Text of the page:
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Thread: Monster 40B: New evidence on viruses -- kids at Camp Chickami at risk

  1. #1
    Join Date
    May 2015
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    Default Monster 40B: New evidence on viruses -- kids at Camp Chickami at risk

    Please attend the big ZBA hearing on the Cascade / Monster 40B! Tuesday the 27th at 7pm in the large hearing room in the Wayland Town building.

    ProtectWayland experts will present important new evidence: pathogens from septic leach fields can travel over 200 feet through soil and ground water. The Monster's big leach fields are just 64 and 74 feet from the wetlands connected to Pine Brook, and the septic mound is only 42 feet from the Brook itself. (See the site diagram below.)

    Enteric viruses are a key threat (e.g., Adenoviruses, Rotaviruses, Noroviruses, Hepatitis A and E). Infections are associated with diarrhea and gastroenteritis and may also cause respiratory infections, conjunctivitis, hepatitis and diseases that have high mortality rates, such as aseptic meningitis, encephalitis, and paralysis in immunocompromised individuals. In addition, some enteric viruses have been linked to chronic diseases such as myocarditis and insulin-dependent diabetes.

    Should this be upstream from hundreds of kids at Camp Chickami?!!


    Be there to show your opposition!
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  2. #2
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    May 2015
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    Here is a copy of the statement on pathogens in septic effluent and the disease risk to children at Camp Chickami, from ProtectWayland's Title 5 and water quality expert, Scott Horsley:

    Pathogens

    The proposed wastewater discharge will include significant loads of pathogens including bacteria and viruses. While some bacteria are likely to be attenuated within short distances of a septic system, viruses have been shown to travel in groundwater for significant distances of 200 feet or more. An EPA report provides guidance on virus transport in groundwater (AzadpourKeeley et al., 2003) and suggests that local hydrogeologic factors including short setbacks, travel times, and permeable geologic materials all contribute to vulnerability for virus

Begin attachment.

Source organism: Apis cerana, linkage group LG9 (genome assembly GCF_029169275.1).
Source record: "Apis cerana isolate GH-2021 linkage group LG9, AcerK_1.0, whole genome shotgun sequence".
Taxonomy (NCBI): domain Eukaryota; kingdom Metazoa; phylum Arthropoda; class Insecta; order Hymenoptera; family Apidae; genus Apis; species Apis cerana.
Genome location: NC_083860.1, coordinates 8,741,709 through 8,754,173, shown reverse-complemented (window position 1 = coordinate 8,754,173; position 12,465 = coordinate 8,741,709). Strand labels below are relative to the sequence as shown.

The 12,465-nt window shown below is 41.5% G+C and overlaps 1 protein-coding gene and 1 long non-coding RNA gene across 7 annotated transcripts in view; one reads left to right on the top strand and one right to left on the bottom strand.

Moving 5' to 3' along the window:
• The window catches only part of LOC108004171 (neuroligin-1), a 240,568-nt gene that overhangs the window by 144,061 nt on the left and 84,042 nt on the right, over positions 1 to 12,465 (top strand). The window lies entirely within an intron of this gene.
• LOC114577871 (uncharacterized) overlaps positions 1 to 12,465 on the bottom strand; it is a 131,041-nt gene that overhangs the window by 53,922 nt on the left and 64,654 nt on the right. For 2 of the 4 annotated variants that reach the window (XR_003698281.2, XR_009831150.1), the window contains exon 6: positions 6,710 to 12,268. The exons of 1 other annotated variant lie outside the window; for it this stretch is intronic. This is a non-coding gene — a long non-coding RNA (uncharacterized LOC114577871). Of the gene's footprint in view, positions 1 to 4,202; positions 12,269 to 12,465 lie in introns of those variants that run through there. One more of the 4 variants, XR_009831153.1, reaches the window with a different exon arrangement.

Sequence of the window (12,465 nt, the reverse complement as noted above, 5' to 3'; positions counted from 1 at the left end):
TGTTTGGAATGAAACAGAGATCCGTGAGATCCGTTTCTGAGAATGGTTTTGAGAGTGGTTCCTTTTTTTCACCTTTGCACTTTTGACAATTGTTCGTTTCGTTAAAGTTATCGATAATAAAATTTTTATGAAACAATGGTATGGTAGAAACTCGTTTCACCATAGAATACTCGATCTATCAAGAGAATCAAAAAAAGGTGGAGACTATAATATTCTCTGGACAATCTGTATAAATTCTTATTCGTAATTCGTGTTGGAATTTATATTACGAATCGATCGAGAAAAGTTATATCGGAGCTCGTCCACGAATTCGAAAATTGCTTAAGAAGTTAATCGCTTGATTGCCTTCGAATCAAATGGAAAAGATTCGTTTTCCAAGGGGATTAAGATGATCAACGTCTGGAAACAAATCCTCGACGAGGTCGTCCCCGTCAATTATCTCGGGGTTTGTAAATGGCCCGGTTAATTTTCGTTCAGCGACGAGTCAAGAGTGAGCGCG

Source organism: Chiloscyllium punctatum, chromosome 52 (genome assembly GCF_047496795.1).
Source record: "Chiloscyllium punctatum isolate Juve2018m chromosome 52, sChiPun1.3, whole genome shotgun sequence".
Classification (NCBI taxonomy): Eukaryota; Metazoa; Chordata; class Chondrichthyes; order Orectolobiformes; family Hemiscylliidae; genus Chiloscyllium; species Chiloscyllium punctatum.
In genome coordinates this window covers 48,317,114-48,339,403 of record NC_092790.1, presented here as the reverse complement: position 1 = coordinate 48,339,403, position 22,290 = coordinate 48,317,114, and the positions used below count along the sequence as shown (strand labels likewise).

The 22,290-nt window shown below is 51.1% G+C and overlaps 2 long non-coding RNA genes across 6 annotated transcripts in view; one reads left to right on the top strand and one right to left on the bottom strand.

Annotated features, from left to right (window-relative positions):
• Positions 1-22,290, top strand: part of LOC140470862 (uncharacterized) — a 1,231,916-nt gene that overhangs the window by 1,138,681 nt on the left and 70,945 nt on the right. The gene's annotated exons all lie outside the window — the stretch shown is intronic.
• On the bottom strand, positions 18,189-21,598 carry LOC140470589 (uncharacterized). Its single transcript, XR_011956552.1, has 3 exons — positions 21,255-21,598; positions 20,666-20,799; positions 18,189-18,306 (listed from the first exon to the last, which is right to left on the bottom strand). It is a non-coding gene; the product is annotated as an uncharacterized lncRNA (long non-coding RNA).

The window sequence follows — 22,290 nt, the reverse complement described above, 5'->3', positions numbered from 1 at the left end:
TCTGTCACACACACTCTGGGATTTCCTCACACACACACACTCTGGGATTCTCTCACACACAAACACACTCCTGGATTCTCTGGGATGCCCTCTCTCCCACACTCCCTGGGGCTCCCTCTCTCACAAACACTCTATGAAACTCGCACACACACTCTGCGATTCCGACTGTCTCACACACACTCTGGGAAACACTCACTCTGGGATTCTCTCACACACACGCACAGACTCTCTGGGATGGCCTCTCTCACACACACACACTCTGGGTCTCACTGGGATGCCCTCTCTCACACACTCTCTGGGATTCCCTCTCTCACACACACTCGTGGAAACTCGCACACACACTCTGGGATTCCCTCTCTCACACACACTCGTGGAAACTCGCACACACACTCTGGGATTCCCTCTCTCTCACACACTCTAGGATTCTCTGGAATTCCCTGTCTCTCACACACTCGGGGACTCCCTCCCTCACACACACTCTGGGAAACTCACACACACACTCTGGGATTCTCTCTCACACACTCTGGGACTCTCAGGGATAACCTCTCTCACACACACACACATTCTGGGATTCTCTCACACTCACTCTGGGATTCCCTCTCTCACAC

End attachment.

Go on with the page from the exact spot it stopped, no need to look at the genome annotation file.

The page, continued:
transport.

    Enteric viruses are considerably smaller than bacteria and therefore are transported more readily from septic sources through porous media
    such as the soils reported on this project site. They survive for longer periods of time in colder groundwater temperatures such as those in Massachusetts. A widely referenced study demonstrated that viruses can travel distances greater than 200 feet in groundwater (Vaughn, et al. 1983).

    Microbial contamination is important because, unlike most chemical contaminants, human infection and disease results from ingestion of
    low quantities of microbial pathogens, particularly enteric viruses (e.g., Adenoviruses, Rotaviruses, Noroviruses, Hepatitis A and E). Enteric virus infections are associated with diarrhea and gastroenteritis in humans and may also cause respiratory infections, conjunctivitis, hepatitis, and diseases that have high mortality rates, such as aseptic meningitis, encephalitis, and paralysis in immunocompromised individuals . In addition, some enteric viruses have been linked to chronic diseases such as myocarditis and insulin-dependent diabetes (Richard et. Al, 2004).

    The Cascade Project site exhibits these vulnerable conditions and therefore warrants a careful analysis of pathogen transport to
    determine an appropriate setback distance from Pine Brook to ensure that pathogens are not discharged to the brook. YMCA Camp Chickami is located directly downstream of the proposed development. This facility is reported to utilize the brook and attached ponds as a play area for children, who would be put at risk if a major source of pathogens is introduced into Pine Brook.
    Last edited by MarkHays; 02-28-2018 at 11:25 PM.

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